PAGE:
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December 06th, 2021

kacey musgraves star crossed spotlight pageELLY GRIMM • Leader & Times

 

Earlier this week, I was about to start putting together some work together for the paper here, but before I could do that, I needed some tunes to set the mood. Like I usually do, I went on YouTube to look for something to listen to, and one of the suggestions was Kacey Musgraves’ new album “star-crossed.” 

I’d heard some of her songs on the radio before and liked them, so I went ahead and clicked to listen. The album was inspired by Musgraves' personal journey following her divorce from fellow singer-songwriter Ruston Kelly earlier this year, and definitely takes listeners along on the journey. 

Something I noticed quite quickly with the album is each song does a good job at telling a definite story and portrays each step of the grieving process after a breakup, ranging from a couple days afterward to a little while later when the healing starts more in earnest. One of the songs on the album that does this especially well is “good wife,” which is basically a woman’s prayer to be strong and do whatever she can in her relationship to make her partner happy. In a weird way, though, this song also kind of irritated me because it somewhat reinforces the expectation that the wife in a marriage has to be the one to salvage everything and be perfect and turn the other cheek all the time, whereas that expectation hasn’t really applied to husbands very much throughout history. That sentiment is also expressed with “angel,” which is about a wife saying how if only she’d been perfect and just put up with everything, her marriage would have made it. In my opinion, since it’s 2021, that attitude needs to change about the onus being on women to maintain whatever relationship they’re involved in.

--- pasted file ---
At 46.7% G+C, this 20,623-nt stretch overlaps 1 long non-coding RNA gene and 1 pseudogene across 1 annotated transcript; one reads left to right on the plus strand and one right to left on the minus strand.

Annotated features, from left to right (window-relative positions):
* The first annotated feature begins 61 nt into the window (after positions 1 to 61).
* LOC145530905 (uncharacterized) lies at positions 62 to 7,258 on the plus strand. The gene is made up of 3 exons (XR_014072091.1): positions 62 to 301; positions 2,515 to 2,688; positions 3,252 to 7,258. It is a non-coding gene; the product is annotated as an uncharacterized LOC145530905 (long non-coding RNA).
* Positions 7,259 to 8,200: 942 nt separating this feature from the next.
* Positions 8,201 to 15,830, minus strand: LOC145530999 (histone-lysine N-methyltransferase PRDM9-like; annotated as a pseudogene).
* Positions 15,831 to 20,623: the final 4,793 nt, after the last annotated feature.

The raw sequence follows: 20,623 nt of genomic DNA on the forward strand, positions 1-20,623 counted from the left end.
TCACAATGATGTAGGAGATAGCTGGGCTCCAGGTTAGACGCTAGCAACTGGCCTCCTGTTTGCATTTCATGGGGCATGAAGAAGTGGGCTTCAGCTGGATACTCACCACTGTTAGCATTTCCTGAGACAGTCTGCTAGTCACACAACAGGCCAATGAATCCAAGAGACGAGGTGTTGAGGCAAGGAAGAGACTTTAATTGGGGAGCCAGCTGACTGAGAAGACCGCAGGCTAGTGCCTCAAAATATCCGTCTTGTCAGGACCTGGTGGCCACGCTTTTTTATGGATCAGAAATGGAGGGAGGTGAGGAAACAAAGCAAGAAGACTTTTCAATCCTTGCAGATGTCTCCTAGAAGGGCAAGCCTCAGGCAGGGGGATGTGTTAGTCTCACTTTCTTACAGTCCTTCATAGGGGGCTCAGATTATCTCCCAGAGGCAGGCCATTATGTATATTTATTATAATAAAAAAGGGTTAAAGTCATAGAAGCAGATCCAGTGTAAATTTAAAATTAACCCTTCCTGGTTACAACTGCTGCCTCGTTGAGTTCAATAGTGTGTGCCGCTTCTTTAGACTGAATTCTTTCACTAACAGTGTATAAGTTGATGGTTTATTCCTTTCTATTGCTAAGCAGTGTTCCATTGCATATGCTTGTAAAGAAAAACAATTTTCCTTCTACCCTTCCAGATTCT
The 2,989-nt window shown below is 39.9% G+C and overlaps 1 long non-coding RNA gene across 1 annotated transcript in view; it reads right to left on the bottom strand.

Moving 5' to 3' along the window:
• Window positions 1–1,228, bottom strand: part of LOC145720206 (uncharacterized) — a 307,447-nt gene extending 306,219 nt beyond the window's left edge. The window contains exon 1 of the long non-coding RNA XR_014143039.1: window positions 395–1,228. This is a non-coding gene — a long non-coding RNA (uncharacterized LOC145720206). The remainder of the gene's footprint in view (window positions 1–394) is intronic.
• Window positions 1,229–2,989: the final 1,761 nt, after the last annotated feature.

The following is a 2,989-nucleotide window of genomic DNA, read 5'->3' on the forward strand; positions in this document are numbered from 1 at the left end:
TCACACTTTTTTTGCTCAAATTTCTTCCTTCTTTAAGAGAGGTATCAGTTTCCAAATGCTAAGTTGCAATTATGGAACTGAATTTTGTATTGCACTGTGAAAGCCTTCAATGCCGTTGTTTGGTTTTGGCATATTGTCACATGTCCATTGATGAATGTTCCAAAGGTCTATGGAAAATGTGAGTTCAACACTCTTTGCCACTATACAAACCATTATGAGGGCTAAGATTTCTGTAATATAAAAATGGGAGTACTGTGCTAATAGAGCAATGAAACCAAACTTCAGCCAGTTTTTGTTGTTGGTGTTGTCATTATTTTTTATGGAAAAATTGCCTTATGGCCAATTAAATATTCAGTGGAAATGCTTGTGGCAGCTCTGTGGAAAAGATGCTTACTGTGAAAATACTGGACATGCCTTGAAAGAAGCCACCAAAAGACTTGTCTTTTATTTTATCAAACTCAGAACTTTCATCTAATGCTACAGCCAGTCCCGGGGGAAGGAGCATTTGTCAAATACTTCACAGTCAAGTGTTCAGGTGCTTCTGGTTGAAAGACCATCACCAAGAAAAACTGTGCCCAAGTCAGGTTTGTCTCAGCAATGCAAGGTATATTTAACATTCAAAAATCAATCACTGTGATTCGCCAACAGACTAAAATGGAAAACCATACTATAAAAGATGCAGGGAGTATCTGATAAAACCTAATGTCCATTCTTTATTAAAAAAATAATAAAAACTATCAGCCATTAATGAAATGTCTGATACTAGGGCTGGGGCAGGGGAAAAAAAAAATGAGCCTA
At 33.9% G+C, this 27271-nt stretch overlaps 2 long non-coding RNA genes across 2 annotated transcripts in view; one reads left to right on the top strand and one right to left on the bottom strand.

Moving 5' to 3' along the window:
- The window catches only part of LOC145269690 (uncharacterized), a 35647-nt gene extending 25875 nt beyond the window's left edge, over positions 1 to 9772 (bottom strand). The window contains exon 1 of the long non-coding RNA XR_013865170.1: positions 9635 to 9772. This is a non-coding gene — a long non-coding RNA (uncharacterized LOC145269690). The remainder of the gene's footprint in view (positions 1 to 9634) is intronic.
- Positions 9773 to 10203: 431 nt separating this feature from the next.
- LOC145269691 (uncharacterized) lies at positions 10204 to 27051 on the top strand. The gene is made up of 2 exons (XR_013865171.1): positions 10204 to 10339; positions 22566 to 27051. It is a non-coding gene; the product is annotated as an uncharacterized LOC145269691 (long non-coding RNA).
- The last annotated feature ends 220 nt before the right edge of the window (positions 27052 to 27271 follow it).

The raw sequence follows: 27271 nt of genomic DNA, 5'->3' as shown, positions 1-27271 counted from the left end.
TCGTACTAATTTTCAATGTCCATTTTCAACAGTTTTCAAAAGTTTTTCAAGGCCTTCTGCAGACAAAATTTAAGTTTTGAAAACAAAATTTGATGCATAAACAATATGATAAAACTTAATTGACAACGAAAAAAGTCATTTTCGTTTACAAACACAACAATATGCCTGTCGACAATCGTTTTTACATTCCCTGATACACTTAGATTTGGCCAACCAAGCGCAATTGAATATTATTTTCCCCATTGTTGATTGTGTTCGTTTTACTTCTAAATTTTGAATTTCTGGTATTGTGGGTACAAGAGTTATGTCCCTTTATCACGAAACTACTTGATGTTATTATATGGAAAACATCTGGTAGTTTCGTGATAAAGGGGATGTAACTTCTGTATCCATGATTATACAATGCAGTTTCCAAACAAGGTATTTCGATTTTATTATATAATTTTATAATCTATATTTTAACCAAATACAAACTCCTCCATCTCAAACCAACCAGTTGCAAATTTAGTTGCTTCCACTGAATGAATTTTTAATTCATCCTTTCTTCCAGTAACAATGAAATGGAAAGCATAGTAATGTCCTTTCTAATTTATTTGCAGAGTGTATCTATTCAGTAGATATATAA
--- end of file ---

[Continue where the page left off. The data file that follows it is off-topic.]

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Another song in particular that does a good job of showing part of the relationship-grieving process is “camera roll,” during which Musgraves sings about how certain memories hurt, but she can’t quite yet bring herself to delete those particular photos from her phone’s camera roll. This also applies to friendships that have ended because even though you might not be friends with someone anymore, you still shared some good times, and THAT’S what you want to remember. The hesitation expressed in the song to delete the photos is also a pretty realistic sentiment because maybe the breakup is still fresh and you’re not quite sure how to process everything yet. Overall, it’s another good storyteller song. 

One song that really stuck out to me on the album was “simple times” and talks about a wish to return to the good times in the past. The lyrics really stuck out to me on this one because there are definitely times when I wish I could go back in time for even just a couple days to when I was in, say, high school, when I didn’t have as many responsibilities to worry about compared to now. Everyone has those times when they wish they could go back to a time when things were simpler for them, and I thought “simple times” expressed that sentiment really well. 

While “star-crossed” was ultimately a rather pleasant listening experience for me, something that bugged me throughout the album was how there wasn’t very much difference sonically between the songs. Most of the songs have a rather sweetly melancholic vibe to them, and while Musgraves has lovely vocals and the minimalist instrumentation work for most of them, I definitely would have liked to hear some more variety throughout the album. I also feel like the lyrics to some of the songs could have used a bit of a punch-up, because there are some songs on the album that are somewhat lyrically simple and almost border on being cliché. Musgraves does her best songwriting when she’s not buying into the breakup clichés, with “breadwinner” and “justified” being the best examples of that.

One song on the album that did confuse me, however, was Musgraves’ cover of Violeta Parra’s famous hit “Gracias A La Vida.” I remember hearing the song in my Spanish classes in high school, and I know what the song is saying, but I’m a little confused about why Musgraves felt the need to cover it. It’s not a bad cover, and the production on it is good, but to me, it seemed somewhat out of place. 

Overall, I enjoyed listening to Kacey Musgraves’ new album “star-crossed,” and I would give it a B-minus grade. Musgraves has lovely vocals on each song, and the songs are great at telling a story, with a few in particular that stuck out to me. With that in mind, however, there were a few aspects of the lyrics and instrumentation I feel should have been punched up a little bit in order to make the album truly awesome. If you’re a fan of Musgraves or need a good breakup album to listen to at the moment, Kacey Musgraves’ new album “star-crossed” is a good one to cue up. 

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